Huan Tan was a Chinese philosopher, poet, and politician of the Western Han and its short-lived interregnum between AD 9 and 23, known as the Xin Dynasty.
The ZB vz. 26 was a Czechoslovak light machine gun developed in the 1920s, which went on to enter service with several countries. It saw its major use during World War II, and spawned the related ZB vz. 27, vz. 30, and vz. 33. The ZB vz. 26 influenced many other light machine gun designs including the British Bren light machine gun and the Japanese Type 97 heavy tank machine gun. The ZB-26 is famous for its reliability, simple components, quick-change barrel and ease of manufacturing. This light machine gun in the Czechoslovak army was marked as the LK vz. 26. ZB vz. 26 is incorrect nomenclature because "ZB-26" is a factory designation, while "vzor 26" or "vz. 26" is an army designation.
The Lunheng, also known by numerous English translations, is a wide-ranging Chinese classic text by Wang Chong. First published in 80, it contains critical essays on natural science and Chinese mythology, philosophy, and literature.
Homer Hasenpflug Dubs was an American sinologist and polymath. Though best known for his translation of sections of Ban Gu's Book of Han, he published on a wide range of topics in ancient Chinese history, astronomy and philosophy. Raised in China as the son of missionaries, he returned to the United States and earned a Ph.D. in philosophy (1925). He taught at University of Minnesota and Marshall College before undertaking the Han shu translation project at the behest of the American Council of Learned Societies. Subsequently, Dubs taught at Duke University, Columbia University and Hartford Seminary. In 1947, Dubs moved to England to take up the Chair of Chinese at Oxford University, which had been vacant since 1935. He retired in 1959 and remained in Oxford until his death in 1969.
Jiexiu is a county-level city in the central part of Shanxi Province, China. It is under the administration of the prefecture-level city of Jinzhong and is located in the latter's western confines. Notable sites in and around Jiexiu include Mount Mian, Zhangbi Fortress, Houtu Temple and Xianshenlou.
The Canon of Laws or Classic of Law is a lost legal code that has been attributed to Li Kui, a Legalist scholar and minister who lived in the State of Wei during the Warring States period of ancient China. This code has traditionally been dated to the early fourth century BCE. Still, scholars now widely consider it to be a forgery from the fifth or sixth-century CE.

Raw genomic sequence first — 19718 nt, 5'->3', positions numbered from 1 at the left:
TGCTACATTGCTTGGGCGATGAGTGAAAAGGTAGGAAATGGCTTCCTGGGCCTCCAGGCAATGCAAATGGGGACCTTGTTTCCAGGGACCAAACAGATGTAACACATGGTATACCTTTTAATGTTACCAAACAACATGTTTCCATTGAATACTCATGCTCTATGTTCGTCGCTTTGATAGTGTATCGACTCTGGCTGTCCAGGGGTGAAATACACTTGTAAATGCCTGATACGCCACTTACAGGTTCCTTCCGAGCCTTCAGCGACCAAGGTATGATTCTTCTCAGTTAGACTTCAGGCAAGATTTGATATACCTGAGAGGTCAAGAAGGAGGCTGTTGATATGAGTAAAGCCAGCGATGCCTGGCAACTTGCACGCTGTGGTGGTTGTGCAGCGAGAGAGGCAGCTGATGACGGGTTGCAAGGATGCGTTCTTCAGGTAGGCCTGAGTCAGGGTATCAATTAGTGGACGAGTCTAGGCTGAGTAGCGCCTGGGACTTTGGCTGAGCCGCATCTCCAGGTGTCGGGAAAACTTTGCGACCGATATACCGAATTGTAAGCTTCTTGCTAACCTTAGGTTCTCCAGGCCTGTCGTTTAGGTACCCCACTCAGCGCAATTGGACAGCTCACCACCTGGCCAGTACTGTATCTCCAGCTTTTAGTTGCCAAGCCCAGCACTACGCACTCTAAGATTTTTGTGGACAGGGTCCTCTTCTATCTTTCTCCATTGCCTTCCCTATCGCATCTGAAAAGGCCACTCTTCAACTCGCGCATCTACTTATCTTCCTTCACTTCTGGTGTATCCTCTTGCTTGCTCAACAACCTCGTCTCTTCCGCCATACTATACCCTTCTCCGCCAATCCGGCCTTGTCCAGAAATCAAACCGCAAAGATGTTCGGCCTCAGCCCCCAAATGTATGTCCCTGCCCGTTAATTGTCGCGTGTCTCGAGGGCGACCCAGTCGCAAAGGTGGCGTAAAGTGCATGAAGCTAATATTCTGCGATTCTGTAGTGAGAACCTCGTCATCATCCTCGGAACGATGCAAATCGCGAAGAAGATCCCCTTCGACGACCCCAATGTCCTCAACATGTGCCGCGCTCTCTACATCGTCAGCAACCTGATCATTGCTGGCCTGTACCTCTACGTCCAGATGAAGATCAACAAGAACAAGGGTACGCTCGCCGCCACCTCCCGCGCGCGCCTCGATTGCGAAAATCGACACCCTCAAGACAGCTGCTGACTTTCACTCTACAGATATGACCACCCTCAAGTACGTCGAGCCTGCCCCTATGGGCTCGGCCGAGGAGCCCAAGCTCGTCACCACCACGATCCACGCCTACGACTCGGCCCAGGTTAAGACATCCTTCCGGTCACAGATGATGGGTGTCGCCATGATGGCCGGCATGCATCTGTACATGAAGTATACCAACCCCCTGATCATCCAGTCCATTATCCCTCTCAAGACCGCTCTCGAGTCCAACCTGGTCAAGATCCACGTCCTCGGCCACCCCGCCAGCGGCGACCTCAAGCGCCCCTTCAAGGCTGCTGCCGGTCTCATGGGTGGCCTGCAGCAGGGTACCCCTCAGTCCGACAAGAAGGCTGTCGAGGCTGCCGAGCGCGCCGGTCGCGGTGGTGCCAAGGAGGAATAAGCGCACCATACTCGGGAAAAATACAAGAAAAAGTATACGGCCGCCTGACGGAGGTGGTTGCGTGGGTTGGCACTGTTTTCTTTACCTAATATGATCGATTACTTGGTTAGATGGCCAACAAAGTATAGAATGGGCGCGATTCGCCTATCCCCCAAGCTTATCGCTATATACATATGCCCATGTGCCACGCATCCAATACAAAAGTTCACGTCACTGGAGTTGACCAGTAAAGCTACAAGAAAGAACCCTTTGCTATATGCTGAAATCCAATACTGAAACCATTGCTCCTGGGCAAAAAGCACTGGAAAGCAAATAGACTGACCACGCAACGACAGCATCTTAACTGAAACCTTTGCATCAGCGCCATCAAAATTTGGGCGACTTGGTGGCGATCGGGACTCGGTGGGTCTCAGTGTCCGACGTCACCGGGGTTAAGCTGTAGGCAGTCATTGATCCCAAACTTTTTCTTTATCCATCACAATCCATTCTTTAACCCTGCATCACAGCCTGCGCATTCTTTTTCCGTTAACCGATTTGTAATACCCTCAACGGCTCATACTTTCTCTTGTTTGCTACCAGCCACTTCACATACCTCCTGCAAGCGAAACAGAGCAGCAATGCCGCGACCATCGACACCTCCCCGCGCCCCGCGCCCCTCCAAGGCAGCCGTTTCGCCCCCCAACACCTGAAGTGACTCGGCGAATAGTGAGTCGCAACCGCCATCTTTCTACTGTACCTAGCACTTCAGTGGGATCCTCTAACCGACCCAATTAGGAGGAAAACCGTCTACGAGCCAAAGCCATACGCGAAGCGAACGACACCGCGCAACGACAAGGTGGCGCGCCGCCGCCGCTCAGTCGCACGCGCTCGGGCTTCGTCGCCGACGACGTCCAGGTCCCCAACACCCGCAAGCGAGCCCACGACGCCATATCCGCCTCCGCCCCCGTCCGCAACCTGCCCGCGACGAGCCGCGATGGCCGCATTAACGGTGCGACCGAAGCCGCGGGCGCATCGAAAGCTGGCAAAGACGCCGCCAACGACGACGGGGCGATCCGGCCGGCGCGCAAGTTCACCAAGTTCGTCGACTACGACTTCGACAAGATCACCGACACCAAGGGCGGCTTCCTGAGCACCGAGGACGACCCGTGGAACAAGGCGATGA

Hans Henrik August Bielenstein was a Swedish sinologist and Dean Lung Professor Emeritus from Columbia University specialising in the history of the Han Dynasty.
The New Qing History is a historiographical school that gained prominence in the United States in the mid-1990s by offering a wide-ranging revision of history of the Manchu-led Qing dynasty of China. Orthodox historians tend to emphasize the power of the Han people to "sinicize" their conquerors in their thought and institutions. In the 1980s and early 1990s, American scholars began to learn Manchu and took advantage of newly opened Chinese- and Manchu-language archives. This research found that the Manchu rulers were savvy in manipulating their subjects and from the 1630s through at least the 18th century, emperors developed a sense of Manchu identity and used traditional Han Chinese culture and Confucian models to rule, while blending with models from other ethnic groups across the vast empire, including those from northern China, the Eurasian Steppe, Inner Asia, and Central Asia. According to some scholars, at the height of their power, the Qing regarded the Han Chinese as only a part, although a very important part, of a much wider empire that extended into the Inner Asian territories of Mongolia, Tibet, Manchuria and Xinjiang.
Nancy Lee Swann was an American Sinologist and curator of the Gest Memorial Chinese Library at Princeton University from 1931 until her retirement in 1948. Her best known scholarly publication were Pan Chao: Foremost Woman Scholar of China, published by the American Historical Association in 1932 and Food and Money in Ancient China, an annotated scholarly translation of the economic chapters of the Han Shu, published by Princeton University Press in 1950.
Antonín (Toni) Vězda was a Czech lichenologist. After completing a university education that was postponed by World War II, Vězda taught botany at the Czech University of Life Sciences. In 1958, he was dismissed from his university position as a result of the restrictions placed on academic freedoms by the communist regime in power. He eventually was hired as a lichen researcher by the Czechoslovak Academy of Sciences, who allowed him to work from his apartment, which served also as an office and herbarium.
Erich Hans Rothe was a German-born American mathematician, who did research in mathematical analysis, differential equations, integral equations, and mathematical physics. He is known for the Rothe method used for solving evolution equations.